Policymakers and regulators should address these barriers and develop policies that take a holistic approach to incorporate the interests of buyers/sellers of renewable energy, and the intermediaries.

Procurement models preferred

Corporates in India are increasingly opting for renewable energy to meet their electricity requirements and now have access to a variety of procurement models. Two of these models involve the actual procurement/generation of renewable energy through direct capital investment or through PPAs, while the third involves the purchasing of RECs. As per the WWF survey, about 60 per cent of the corporates identified CPPs as their preferred model despite high upfront capital investment, followed by 23 per cent preferring PPAs with third parties and 20 per cent choosing RECs.

The selection of any one or more of these models depends upon various internal factors such as investment potential, management priorities, team strength, and the policy and regulatory environment. Many large corporates tend to use a combination of these three models, depending upon their specific requirements.

Comparison

Every procurement mechanism has its inherent risk and return profile, which needs to be weighed by corporates to choose the best fit for their requirements. The accompanying table highlights some of the pros and cons.

Technology preferred

As part of the WWF survey, corporates were asked to identify their renewable energy technology preference. About 74 per cent corporates chose solar over other technologies, primarily due to ease of installation, flexibility of system size, better predictability of generation, and diminishing costs, among others. Interestingly, of the 69 per cent of the companies that have procured renewable energy, the majority (62 per cent) has relied on solar, 29 per cent on wind, 6 per cent on other clean energy sources, while 3 per cent has not disclosed the technology used.

Financing trends

The source of finance becomes an important consideration for corporate buyers of renewable energy. As per WWF’s primary survey, about 44 per cent corporates identified equity (investing 100 per cent) as their preferred choice for renewable energy financing, while 31 per cent mentioned an equity-debt mix. In case of debt financing, the loan raised could be recourse or non-recourse, depending on various factors such as PPA terms and promoter capacity. However, non-recourse financing comes with higher interest rates and depends on corporate relationships with financial institutions.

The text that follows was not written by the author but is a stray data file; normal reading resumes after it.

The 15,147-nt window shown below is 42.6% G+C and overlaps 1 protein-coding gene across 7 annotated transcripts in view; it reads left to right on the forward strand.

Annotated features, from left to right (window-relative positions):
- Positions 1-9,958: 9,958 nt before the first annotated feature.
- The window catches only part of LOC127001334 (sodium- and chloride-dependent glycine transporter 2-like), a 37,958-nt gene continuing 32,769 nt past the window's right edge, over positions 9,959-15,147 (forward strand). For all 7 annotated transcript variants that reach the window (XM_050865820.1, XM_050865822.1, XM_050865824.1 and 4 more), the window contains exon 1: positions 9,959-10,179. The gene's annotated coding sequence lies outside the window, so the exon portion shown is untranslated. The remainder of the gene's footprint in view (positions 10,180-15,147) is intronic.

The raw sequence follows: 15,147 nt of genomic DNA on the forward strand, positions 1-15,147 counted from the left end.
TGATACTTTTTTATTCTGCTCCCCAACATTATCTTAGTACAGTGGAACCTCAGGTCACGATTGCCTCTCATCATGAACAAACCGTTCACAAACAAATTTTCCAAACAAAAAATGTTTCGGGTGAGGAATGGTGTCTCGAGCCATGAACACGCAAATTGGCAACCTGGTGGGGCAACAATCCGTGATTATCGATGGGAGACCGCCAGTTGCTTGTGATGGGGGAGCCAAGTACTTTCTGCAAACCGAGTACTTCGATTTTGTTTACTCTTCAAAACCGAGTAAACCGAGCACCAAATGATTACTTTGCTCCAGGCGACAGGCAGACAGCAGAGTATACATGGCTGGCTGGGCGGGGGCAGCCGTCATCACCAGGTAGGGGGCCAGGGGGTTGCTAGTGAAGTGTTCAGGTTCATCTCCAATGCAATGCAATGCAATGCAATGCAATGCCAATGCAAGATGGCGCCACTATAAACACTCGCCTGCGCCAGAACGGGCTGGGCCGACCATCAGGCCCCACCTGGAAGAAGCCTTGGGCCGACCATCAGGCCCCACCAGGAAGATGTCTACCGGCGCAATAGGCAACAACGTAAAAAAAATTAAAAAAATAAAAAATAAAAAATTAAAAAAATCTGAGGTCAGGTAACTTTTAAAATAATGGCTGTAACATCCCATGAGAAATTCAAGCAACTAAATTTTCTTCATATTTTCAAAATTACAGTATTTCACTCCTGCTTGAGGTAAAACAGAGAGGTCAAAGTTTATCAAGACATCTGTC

Conclusion

Proactive and conducive policies, strong investor sentiment, cohesive public and private sector participation, sharp decrease in costs, and support from the states, among other factors, can scale up the demand uptake significantly to meet the renewable energy targets. To take advantage of this sector, corporates should set clear and ambitious procurement targets as part of a comprehensive GHG reduction strategy to address climate change. Corporates should also choose a renewable energy procurement model after a careful assessment of various models and their parameters, as feasibility can significantly vary based on the model. They should look beyond short-term price trends, so that they do not get caught up with short-term variations. It is important to analyse risks and opportunities, as this allows corporates to plan their implementation strategies better and anticipate the risks accordingly.

Finally, knowledge sharing and capacity building are important for corporates to keep abreast with the dynamic environment of renewables.